Appointment at Samarra: Thoughts on Fate, Fear, and Life

“Living in fear is just another way

Of dying before your time.”

-“Shut Up and Get On the Plane.”

Drive By Truckers song

The Dinka Cattle Culture is a key part of South Sudan.
The Dinka Cattle Culture is a key part of South Sudan.


I first read the following short story as a teen. It’s still a favorite and very pertinent for the unrest going on in Africa. I’ve added a few comments afterwards.

The Appointment in Samarra

Years ago in Bagdad, a merchant sent his servant to buy supplies. The servant returned, shaking and out of breath.

The merchant asked, “What’s wrong?”

“Master, I was in the market and I was jostled by a woman in the crowd. When she turned around, it was Death who had bumped me. She looked me in the eye and made a threatening gesture.”

The servant begged, “Master, lend me your horse and I will ride away from this city and avoid my fate. I’ll go to Samarra and there Death won’t find me.”

The Master concurred and the servant rode away in a cloud of dust.  Later that day, the Master went to the market and encountered Death.  “Why did you make a threatening gesture to my servant when you saw him this morning?”

Death spoke, “It wasn’t a threatening gesture but a start of surprise. I was astonished to see him in Baghdad, for I had an appointment with him tonight in Samarra.”

(W. Somerset Maugham retold this story. I first saw it in a book of sermons by Peter Marshall.)

African Hut

From the moment DeDe and I decided to go to Africa, well-meaning friends worried about our safety and well-being.  “What if something happens to y’all?”


Now, as churches pray about coming to Uganda and South Sudan, they honestly ask,  “Is it safe?”


Something can happen to any of us.





I’ve spent many wonderful Saturdays at the Westgate Mall in Kenya.  Just as couples and families did Saturday, we’d say,  “I’ll meet you back here in an hour.”

Something can happen anywhere.  Anytime.


We should have contingency plans, go bags, emergency numbers.  We avoid certain places and don’t go out at night.  These are common sense things.

But none of us came to Africa to stay safely behind our compound walls topped with barbed wire and electric fences, armed guards and barking dogs.

We came to be among the people.

And that cannot always be safe.


For DeDe and I to have neglected what we felt was the call of God to stay “safe and secure in the good ol’ US of A” would have been a sin. I don’t need to judge anyone else but must be honest with myself.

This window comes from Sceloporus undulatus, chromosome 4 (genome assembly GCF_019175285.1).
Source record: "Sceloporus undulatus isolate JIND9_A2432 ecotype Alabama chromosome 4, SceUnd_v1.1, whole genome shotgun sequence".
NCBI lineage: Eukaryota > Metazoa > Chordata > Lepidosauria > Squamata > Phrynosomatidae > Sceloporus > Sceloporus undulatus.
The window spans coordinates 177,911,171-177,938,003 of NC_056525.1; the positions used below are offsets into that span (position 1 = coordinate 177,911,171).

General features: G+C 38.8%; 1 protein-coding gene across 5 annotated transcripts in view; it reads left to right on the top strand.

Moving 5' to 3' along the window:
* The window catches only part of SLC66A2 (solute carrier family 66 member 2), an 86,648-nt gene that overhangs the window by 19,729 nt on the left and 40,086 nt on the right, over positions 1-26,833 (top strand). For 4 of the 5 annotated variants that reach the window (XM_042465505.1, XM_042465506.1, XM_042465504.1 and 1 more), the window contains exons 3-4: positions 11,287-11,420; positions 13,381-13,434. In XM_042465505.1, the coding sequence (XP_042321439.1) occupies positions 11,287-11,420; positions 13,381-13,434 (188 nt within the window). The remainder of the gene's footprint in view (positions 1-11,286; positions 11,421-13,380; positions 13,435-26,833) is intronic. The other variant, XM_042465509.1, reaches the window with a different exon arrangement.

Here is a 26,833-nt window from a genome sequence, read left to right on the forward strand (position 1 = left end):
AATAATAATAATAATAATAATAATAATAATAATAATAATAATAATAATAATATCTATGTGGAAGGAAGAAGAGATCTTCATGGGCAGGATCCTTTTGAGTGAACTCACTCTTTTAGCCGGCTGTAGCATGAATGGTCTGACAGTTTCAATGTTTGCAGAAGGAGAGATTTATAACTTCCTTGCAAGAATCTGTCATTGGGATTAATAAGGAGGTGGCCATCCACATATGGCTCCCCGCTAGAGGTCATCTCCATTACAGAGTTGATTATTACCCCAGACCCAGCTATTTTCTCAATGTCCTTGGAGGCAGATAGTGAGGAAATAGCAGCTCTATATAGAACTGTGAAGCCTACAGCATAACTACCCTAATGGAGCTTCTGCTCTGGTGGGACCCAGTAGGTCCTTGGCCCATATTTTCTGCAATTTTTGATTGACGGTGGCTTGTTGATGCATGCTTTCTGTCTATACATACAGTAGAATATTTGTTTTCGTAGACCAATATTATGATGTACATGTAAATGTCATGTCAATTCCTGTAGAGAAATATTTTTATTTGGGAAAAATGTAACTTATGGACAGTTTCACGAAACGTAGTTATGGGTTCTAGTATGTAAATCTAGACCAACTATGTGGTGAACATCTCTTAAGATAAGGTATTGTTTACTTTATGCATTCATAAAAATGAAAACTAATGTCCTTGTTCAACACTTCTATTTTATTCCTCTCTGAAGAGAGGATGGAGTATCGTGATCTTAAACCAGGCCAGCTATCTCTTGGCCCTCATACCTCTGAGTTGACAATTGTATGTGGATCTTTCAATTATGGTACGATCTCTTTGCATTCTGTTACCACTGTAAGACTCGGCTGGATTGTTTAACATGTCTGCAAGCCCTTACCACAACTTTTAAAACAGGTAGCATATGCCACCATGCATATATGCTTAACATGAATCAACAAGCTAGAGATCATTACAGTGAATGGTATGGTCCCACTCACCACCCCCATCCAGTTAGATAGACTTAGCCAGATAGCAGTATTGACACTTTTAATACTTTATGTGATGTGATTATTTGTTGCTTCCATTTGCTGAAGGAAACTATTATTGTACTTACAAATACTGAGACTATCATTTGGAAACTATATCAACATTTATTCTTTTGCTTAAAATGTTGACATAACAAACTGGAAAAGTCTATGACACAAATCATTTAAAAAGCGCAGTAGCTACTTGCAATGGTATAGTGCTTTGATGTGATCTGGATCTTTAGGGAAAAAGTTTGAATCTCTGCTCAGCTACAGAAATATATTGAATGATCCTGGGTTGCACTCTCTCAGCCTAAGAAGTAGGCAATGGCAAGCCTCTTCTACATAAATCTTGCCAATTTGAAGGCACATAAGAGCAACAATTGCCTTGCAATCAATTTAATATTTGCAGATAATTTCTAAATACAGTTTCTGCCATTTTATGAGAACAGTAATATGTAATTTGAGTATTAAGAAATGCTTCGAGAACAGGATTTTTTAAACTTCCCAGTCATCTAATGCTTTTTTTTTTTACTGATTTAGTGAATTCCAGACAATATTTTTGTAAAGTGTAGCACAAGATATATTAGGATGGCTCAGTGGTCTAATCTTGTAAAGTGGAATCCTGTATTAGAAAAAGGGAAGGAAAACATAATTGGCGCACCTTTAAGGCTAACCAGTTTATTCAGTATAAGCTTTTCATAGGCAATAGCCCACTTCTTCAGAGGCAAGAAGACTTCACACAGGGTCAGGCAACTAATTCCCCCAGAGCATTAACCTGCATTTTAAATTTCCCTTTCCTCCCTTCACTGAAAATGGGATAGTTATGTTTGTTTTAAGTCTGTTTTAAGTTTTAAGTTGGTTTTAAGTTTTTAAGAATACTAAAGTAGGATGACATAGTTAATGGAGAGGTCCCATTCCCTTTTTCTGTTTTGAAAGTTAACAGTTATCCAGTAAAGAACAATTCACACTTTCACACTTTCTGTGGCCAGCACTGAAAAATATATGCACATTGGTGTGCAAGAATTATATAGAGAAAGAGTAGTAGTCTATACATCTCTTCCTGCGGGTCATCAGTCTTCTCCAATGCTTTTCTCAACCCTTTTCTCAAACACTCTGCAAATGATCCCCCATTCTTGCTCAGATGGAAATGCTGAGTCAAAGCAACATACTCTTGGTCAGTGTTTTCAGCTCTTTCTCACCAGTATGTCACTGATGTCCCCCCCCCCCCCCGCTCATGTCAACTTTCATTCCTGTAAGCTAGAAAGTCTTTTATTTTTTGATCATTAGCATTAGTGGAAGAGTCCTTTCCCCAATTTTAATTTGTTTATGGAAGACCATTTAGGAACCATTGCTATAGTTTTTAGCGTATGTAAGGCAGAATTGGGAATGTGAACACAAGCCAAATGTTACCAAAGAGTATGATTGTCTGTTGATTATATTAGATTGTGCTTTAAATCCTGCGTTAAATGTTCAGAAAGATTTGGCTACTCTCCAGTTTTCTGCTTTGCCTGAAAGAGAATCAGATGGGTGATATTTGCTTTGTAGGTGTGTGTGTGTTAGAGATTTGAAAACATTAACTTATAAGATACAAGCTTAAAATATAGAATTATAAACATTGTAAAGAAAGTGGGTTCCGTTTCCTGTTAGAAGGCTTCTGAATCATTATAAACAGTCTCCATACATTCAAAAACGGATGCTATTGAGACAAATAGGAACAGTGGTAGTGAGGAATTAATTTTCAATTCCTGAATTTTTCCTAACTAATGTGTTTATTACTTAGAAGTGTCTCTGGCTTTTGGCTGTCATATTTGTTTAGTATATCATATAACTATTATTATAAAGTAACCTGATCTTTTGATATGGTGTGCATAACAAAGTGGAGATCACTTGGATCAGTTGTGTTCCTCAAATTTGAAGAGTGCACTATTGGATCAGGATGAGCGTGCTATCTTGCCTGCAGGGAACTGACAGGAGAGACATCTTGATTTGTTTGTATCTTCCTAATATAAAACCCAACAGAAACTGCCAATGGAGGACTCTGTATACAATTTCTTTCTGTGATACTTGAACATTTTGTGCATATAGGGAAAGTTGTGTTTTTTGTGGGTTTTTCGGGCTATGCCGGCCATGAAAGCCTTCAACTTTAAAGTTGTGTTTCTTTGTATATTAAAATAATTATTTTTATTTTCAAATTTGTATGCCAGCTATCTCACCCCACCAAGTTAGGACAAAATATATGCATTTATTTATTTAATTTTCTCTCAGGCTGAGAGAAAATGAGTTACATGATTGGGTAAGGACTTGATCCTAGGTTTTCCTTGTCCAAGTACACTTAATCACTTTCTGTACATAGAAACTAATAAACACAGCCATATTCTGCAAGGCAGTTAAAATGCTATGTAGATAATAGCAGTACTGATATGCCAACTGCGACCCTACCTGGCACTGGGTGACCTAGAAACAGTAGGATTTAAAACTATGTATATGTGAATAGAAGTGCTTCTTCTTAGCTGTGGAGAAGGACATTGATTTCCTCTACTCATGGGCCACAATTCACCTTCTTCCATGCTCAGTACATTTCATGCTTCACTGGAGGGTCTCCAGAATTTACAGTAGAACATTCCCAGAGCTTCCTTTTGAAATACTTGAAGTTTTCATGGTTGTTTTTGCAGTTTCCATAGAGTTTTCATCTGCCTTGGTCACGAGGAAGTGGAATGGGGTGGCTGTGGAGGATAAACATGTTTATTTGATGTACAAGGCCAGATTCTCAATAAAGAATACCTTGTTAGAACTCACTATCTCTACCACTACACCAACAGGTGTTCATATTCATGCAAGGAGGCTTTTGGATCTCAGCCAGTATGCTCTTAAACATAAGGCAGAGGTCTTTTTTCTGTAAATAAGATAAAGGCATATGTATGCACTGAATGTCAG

By the way, the United States (land I love) ain’t much safer than Kenya’s Westgate Mall or the Juba Road in South Sudan.

Death can find us in a Colorado theatre or a military base, be it in Texas or the Navy Yard in our nation’s capital.


It seems to find folks at places that should be havens of safety: Our Schools.

A high school in a Denver suburb

A university in the Blue Ridge Mountains

A well-run elementary school in Connecticut.

Schools. In the early 90’s I was involved in two school gun incidents that thankfully ended peaceably.  This was at the rural school where I’d attended, taught, and was then an administrator.

It can happen anywhere.


Even in places where life should be sacred.  Churches.

A youth service in Fort Worth.

A Synagogue in New York City.


Our country is a great country, but it’s not a safe country.

My greatest fear has never been dying.  It’s a fear of missing out on the best God has waiting.

If DeDe and I had let fear keep us home, we would have missed out on an amazing year of stepping out on the edge of the limb with the Lord.

It’s not a safe place, but it’s the best place to be. Both the view and fruit are something!

Being in His will (with Him) is the best place to be, but it’s not an insurance policy against trouble, tragedy, even death.


Ask his followers in the Book of Acts about safety and prosperity in following Jesus.


A favorite passage from C.S. Lewis’ The Chronicles of Narnia involves Peter cringing at his first encounter with Aslan, the great lion.  He turns to his guide, Mr. Beaver and asks,  “But is he safe?’


Beaver’s reply is for the ages.  “No, he’s not safe, but he is wonderful.”

That’s my Jesus.

When it comes down to it, following what we sense to be His will must be our priority, not being safe, comfortable, or content with anything less.



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